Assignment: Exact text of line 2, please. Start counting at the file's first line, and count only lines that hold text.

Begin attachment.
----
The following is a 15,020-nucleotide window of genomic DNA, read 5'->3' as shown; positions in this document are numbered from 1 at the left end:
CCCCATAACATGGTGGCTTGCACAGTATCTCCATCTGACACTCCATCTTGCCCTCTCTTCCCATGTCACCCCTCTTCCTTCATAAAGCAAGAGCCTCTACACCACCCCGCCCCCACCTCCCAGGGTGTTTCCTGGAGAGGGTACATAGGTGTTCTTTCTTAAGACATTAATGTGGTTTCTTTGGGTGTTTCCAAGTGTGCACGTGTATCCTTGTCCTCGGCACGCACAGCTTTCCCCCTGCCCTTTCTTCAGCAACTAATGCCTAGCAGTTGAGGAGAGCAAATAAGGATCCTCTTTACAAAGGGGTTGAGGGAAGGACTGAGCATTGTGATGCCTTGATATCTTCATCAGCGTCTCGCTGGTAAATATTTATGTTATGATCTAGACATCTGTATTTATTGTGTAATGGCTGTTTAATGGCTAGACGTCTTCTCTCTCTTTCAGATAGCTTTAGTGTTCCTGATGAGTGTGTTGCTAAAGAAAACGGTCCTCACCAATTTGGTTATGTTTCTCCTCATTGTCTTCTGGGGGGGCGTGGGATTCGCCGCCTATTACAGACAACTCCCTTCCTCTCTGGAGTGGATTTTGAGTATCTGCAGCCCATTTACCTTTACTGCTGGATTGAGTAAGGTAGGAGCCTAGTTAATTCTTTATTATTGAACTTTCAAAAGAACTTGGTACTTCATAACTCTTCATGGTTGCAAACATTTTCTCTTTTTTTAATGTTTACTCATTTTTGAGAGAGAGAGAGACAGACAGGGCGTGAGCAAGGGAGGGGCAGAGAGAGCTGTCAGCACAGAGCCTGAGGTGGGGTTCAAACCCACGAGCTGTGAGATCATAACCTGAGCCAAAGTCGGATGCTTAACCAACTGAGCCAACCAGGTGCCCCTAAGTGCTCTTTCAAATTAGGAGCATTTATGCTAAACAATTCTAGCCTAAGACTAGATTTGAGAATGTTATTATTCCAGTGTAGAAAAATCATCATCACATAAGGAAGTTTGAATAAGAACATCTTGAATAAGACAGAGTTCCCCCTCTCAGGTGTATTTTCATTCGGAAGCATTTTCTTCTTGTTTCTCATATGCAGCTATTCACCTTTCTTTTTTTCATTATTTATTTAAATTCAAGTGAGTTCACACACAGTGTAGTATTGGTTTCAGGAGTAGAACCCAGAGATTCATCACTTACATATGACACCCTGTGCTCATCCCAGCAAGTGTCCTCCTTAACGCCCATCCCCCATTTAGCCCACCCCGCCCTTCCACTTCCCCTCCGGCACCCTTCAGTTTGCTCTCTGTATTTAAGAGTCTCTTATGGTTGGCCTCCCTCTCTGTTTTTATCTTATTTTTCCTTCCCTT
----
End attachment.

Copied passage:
CCCCATAACATGGTGGCTTGCACAGTATCTCCATCTGACACTCCATCTTGCCCTCTCTTCCCATGTCACCCCTCTTCCTTCATAAAGCAAGAGCCTCTACACCACCCCGCCCCCACCTCCCAGGGTGTTTCCTGGAGAGGGTACATAGGTGTTCTTTCTTAAGACATTAATGTGGTTTCTTTGGGTGTTTCCAAGTGTGCACGTGTATCCTTGTCCTCGGCACGCACAGCTTTCCCCCTGCCCTTTCTTCAGCAACTAATGCCTAGCAGTTGAGGAGAGCAAATAAGGATCCTCTTTACAAAGGGGTTGAGGGAAGGACTGAGCATTGTGATGCCTTGATATCTTCATCAGCGTCTCGCTGGTAAATATTTATGTTATGATCTAGACATCTGTATTTATTGTGTAATGGCTGTTTAATGGCTAGACGTCTTCTCTCTCTTTCAGATAGCTTTAGTGTTCCTGATGAGTGTGTTGCTAAAGAAAACGGTCCTCACCAATTTGGTTATGTTTCTCCTCATTGTCTTCTGGGGGGGCGTGGGATTCGCCGCCTATTACAGACAACTCCCTTCCTCTCTGGAGTGGATTTTGAGTATCTGCAGCCCATTTACCTTTACTGCTGGATTGAGTAAGGTAGGAGCCTAGTTAATTCTTTATTATTGAACTTTCAAAAGAACTTGGTACTTCATAACTCTTCATGGTTGCAAACATTTTCTCTTTTTTTAATGTTTACTCATTTTTGAGAGAGAGAGAGACAGACAGGGCGTGAGCAAGGGAGGGGCAGAGAGAGCTGTCAGCACAGAGCCTGAGGTGGGGTTCAAACCCACGAGCTGTGAGATCATAACCTGAGCCAAAGTCGGATGCTTAACCAACTGAGCCAACCAGGTGCCCCTAAGTGCTCTTTCAAATTAGGAGCATTTATGCTAAACAATTCTAGCCTAAGACTAGATTTGAGAATGTTATTATTCCAGTGTAGAAAAATCATCATCACATAAGGAAGTTTGAATAAGAACATCTTGAATAAGACAGAGTTCCCCCTCTCAGGTGTATTTTCATTCGGAAGCATTTTCTTCTTGTTTCTCATATGCAGCTATTCACCTTTCTTTTTTTCATTATTTATTTAAATTCAAGTGAGTTCACACACAGTGTAGTATTGGTTTCAGGAGTAGAACCCAGAGATTCATCACTTACATATGACACCCTGTGCTCATCCCAGCAAGTGTCCTCCTTAACGCCCATCCCCCATTTAGCCCACCCCGCCCTTCCACTTCCCCTCCGGCACCCTTCAGTTTGCTCTCTGTATTTAAGAGTCTCTTATGGTTGGCCTCCCTCTCTGTTTTTATCTTATTTTTCCTTCCCTT